Meet Neil Bohne (WoodGoods Creations)

On a rainy Saturday, I came upon Neil Bohne’s booth at the Portland Saturday Market. Holiday shoppers teemed
around his booth, bestowing praise upon Neil’s unique handmade wooden and acrylic razors. Neil has a magic hand for all things wooden and sells not just his distinctive razors at the Portland Homestead Supply, but also soap molds and molded beeswax. After beginning to sell soap molds for the Homestead Supply, Neil took a soap-making class and now only uses handmade soap in his own home! Read the interview below to learn more about Neil, his unique art, and how he sees himself fitting into the homestead movement.

How did you begin making handmade shaving razors?

A few years ago, I was selling cutting boards at the Saturday Market. There were so many other artists selling cutting boards, so I thought I would change it up. I had made my Dad a razor set for Father’s Day, and it was a hit, so I started producing and selling shaving razors for the Saturday Market.

I am active in the Air Force, which is what brought me to Portland. I’ve got seventeen years in and three years left to go. I get home at 5:00 at night, work in the garage until about midnight, and sell on the weekends on the Saturday Market. When I retire in three years, I’ll be doing this full time.

What is the second piece in the razor set besides the razor?

It is a badger hair brush. The reason I use the badger hair brush is because it holds the most amount of water, and it’s all natural. The brush is used to stimulate the whiskers before a shave.

Are there other people who are occupying the same market niche as you currently?

Absolutely not. I am the only person in the Portland area that’s doing these handmade razor sets. There are people doing them in other areas, but I’m trying to differentiate mine by making unique designs, like the deer antlers, natural woods, and acrylics.

Here at the Saturday Market, there’s a lot of jewelry and clothing, but there’s not many gifts for guys, which has turned out to be a niche that’s good for me.

Where do you source all of your materials?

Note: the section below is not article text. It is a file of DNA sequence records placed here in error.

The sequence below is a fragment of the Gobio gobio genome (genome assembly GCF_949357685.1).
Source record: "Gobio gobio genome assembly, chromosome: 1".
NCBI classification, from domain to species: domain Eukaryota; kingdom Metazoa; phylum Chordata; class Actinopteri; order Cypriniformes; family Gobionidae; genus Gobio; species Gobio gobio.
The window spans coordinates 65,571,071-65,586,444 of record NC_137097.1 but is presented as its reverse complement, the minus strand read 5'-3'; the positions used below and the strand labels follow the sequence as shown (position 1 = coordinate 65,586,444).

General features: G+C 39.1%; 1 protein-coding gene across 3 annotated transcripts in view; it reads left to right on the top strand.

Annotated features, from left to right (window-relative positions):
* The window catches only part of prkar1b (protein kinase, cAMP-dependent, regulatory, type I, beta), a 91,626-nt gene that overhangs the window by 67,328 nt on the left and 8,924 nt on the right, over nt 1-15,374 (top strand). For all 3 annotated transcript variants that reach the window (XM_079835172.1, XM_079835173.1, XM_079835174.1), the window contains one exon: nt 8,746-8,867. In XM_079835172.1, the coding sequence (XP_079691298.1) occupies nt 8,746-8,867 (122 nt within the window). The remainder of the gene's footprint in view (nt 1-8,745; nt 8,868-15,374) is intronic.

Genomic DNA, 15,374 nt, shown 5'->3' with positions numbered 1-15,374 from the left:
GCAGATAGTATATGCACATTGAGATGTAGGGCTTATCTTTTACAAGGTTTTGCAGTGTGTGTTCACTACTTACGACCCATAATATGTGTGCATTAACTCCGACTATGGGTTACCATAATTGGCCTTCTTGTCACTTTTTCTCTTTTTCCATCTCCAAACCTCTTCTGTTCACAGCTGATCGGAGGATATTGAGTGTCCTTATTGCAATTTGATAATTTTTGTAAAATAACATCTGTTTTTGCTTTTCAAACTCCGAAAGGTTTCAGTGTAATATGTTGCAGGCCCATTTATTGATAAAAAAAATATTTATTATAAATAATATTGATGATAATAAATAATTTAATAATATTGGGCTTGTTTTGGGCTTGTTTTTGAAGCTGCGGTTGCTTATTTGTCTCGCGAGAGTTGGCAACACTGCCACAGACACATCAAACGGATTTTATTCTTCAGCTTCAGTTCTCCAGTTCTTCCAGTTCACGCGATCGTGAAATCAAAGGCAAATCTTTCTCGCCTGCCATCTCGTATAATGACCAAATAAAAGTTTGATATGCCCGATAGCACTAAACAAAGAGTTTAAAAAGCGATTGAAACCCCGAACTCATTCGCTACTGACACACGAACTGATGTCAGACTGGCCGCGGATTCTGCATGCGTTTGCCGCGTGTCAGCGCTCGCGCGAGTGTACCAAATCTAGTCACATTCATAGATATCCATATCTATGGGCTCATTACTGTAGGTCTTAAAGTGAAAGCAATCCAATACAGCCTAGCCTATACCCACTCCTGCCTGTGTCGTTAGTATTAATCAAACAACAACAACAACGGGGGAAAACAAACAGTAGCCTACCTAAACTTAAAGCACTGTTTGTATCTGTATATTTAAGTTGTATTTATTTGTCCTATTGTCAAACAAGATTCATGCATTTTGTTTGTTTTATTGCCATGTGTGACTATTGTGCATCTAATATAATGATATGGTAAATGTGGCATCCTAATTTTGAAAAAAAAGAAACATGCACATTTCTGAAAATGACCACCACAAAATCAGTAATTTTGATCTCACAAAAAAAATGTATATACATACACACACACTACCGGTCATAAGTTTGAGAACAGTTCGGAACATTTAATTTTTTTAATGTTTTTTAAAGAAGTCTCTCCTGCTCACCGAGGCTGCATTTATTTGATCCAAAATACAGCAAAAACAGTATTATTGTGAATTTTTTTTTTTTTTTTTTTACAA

I have a lot of different materials that I craft my razors out of. My favorite and the more popular design is my natural-shed white deer antler razor. The antlers are from Montana. I go out in the woods and find them myself in the spring, so they are naturally procured.

I go to the scrap bins for the wood that I make my razors out of. So instead of throwing wood away or burning it, I turn it into something that’s going to last a lifetime. On some of my razor handles, I mix acrylic and put it in the voids of the wood. Those turn out just beautiful as well.

I make beeswax wood conditioner that I sell at the Portland Homestead Supply. It is all natural beeswax that I filter myself, and then I mix it with mineral oil. It’s 100% food safe for conditioning wooden cutting boards.

In terms of the process, how do you go about making the razors?

Everything starts out as either a piece or a block of wood. I cut the wood to a square size that I need, and then I drill a hole inside that for the razors, and then I turn them out. Once I get them to where I like them, I sand them down to about 1000 grit, and coat them with superglue, which makes them 100% waterproof.

When did you learn to work with wood?

I started out making cutting boards. Nature is amazing with the different types of woods and designs and styles she can make. Woodworking gets my mind off of other things and get’s me into a world of my own. I learned many of my skills watching YouTube videos. A lot of artists share their abilities and ideas on YouTube. I learned through them and through trial and error.

Have you ever taught woodworking classes?

I’ve been asked by WoodCraft to teach people how to do the acrylic work because it’s an art to work with the acrylic and get different colors. You have to get things just right. I mix the colors all myself. I make my own molds for the acrylic, then pour it in, and let it harden.

What is the purpose of a soap mold for those of us who have never made soap?

Soap molds hold soap into a form when you are making homemade soap. People use wooden soap molds because they hold heat well. If you are doing a cold process soap, you need to be able to keep heat in for twenty four hours so that the saponification can occur. If you do a hot process, the wood also holds the heat, but acts principally as a form to mold the soap.

How do you feel like your work contributes to the larger homestead movement?

The shaving razors are bringing people back to more of the pioneer days of using double edge safety razors and badger hair brushes. The soap molds are imperative because they allow people to make their own soap for use at home. The beeswax conditioner allows them to keep wood products they own from cracking or drying out.

What’s your next step for your business?

Right now, I am the sole proprietor. My shaving sets have become so popular that I’ve had a lot of local businesses ask me to do wholesale. As soon I retire from the air force, I am thinking of getting some local employees, producing more, and going wholesale with my items.